Beekeeping is a fascinating hobby.If you're interested in finding out more then please get in touch.

I have kept bees since July 2012 and manage about 6 colonies usually. I have taken my General Husbandry assessment and will be taking the Advanced husbandry as soon as possible. This has been delayed due to Coronavirus.

Bees live in a colony. Honeybees do not hibernate like all other bees. They start building up in Spring and usually in May they get the urge to swarm. That means the colony is reproducing and the existing queen takes about half the bees away.The remaining bees wait for their new queen to emerge and she has to be mated with drones outside of the hive. This is a tricky time for a colony, as there are many perils that can stop the new queen being mated successfully. Bad weather or predation by birds like swallows can mean the queen doesn't return.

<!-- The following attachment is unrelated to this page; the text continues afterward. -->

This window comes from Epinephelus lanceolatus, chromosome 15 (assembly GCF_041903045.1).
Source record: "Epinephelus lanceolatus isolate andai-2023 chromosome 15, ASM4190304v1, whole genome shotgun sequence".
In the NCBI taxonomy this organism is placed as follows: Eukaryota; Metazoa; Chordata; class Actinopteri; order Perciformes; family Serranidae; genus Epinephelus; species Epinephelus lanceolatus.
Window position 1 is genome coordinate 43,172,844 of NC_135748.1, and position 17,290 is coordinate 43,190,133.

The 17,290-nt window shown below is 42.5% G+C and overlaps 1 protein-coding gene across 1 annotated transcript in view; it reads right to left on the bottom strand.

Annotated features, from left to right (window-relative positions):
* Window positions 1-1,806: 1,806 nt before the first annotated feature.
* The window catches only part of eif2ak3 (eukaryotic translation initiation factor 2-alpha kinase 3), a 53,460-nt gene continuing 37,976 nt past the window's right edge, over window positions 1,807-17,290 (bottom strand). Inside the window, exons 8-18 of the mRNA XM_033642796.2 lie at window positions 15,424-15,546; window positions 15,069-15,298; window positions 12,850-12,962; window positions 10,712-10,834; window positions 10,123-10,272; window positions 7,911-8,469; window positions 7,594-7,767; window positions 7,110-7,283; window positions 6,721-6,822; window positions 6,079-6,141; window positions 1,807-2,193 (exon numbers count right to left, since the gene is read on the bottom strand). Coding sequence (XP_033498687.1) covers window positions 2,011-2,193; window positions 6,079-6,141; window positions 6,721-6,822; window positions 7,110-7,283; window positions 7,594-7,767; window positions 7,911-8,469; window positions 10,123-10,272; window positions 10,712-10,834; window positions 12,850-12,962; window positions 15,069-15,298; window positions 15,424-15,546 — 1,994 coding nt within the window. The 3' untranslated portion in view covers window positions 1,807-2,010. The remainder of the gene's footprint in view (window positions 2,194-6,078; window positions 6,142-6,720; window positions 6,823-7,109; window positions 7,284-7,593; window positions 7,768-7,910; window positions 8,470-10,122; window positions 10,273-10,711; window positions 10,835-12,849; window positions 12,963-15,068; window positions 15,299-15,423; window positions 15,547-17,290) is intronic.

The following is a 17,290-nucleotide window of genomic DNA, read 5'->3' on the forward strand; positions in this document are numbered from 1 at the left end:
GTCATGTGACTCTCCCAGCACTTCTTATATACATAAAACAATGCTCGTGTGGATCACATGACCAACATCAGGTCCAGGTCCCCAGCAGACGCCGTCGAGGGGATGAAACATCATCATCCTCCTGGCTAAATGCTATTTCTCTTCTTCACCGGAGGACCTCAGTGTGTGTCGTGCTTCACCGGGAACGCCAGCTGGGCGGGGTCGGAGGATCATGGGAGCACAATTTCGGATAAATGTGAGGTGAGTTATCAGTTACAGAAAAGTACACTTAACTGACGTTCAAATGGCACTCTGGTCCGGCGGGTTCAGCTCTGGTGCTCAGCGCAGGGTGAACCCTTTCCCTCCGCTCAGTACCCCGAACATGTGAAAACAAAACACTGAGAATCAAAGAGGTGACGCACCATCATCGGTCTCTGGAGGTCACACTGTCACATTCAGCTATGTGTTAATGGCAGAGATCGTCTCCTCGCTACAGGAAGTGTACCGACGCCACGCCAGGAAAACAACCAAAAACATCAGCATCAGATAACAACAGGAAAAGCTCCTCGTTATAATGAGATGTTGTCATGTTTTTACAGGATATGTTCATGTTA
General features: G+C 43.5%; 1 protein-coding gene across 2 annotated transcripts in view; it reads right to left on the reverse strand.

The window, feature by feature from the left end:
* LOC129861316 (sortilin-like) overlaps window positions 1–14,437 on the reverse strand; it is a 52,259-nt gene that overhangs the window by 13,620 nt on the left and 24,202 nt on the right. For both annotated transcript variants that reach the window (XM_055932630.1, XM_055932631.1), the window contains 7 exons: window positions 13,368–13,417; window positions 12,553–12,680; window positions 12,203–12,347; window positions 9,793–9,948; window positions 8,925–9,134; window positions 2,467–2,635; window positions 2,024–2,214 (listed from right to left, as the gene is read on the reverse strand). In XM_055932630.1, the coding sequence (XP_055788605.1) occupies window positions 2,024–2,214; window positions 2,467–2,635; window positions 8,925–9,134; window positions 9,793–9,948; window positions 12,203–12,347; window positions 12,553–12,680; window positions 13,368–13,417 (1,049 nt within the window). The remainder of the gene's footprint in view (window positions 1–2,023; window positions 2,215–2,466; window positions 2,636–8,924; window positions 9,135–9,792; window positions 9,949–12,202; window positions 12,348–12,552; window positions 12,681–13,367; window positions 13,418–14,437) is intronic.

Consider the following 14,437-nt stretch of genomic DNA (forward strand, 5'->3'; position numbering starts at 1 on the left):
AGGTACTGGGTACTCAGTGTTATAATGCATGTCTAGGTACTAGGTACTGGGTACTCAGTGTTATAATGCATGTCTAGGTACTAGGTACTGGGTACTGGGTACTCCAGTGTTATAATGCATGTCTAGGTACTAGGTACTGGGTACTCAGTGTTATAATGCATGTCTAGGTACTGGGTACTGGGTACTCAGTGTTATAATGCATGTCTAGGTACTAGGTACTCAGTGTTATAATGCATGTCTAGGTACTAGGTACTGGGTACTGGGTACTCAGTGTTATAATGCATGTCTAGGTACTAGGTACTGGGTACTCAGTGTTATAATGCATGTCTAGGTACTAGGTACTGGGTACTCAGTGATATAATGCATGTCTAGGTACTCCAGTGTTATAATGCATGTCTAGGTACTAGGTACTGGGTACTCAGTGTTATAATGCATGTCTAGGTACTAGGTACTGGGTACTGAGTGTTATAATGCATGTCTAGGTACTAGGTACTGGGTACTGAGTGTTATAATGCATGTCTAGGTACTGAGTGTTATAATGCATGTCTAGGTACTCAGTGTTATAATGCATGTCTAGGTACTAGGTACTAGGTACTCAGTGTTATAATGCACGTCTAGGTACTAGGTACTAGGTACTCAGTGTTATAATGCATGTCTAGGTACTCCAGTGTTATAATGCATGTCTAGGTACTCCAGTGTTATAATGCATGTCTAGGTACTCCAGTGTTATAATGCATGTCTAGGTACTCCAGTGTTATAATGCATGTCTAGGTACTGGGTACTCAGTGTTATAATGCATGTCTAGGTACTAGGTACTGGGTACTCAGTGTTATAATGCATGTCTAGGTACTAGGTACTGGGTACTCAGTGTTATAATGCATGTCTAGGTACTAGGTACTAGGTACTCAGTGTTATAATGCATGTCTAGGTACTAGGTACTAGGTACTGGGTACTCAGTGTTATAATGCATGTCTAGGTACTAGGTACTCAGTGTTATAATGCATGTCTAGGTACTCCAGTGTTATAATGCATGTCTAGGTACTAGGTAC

Usually she does though and she returns to start laying eggs in her colony and the colony builds up again ready for winter.

This is a frame of bee

There are 11 frames like this in the 'brood' box of the hive. This is where the queen lays eggs which hatch into larvae. The larvae are fed and then pupate and turn into adult bees. Worker bees emerge 21 days after the egg was laid.

This is a queen bee

She is marked with a colour to indicate her age
The digestive colour are lids on honeycomb cells which have larvae in which are pupating. The adult bees emerge by chewing open the cell.

Collecting pollen


Poached egg plant is very popular with honeybees

This is not a honeybee!

Brood box

down into the hive, showing mesh floor at bottom

Not my bees

Another beekeeper inspecting their bees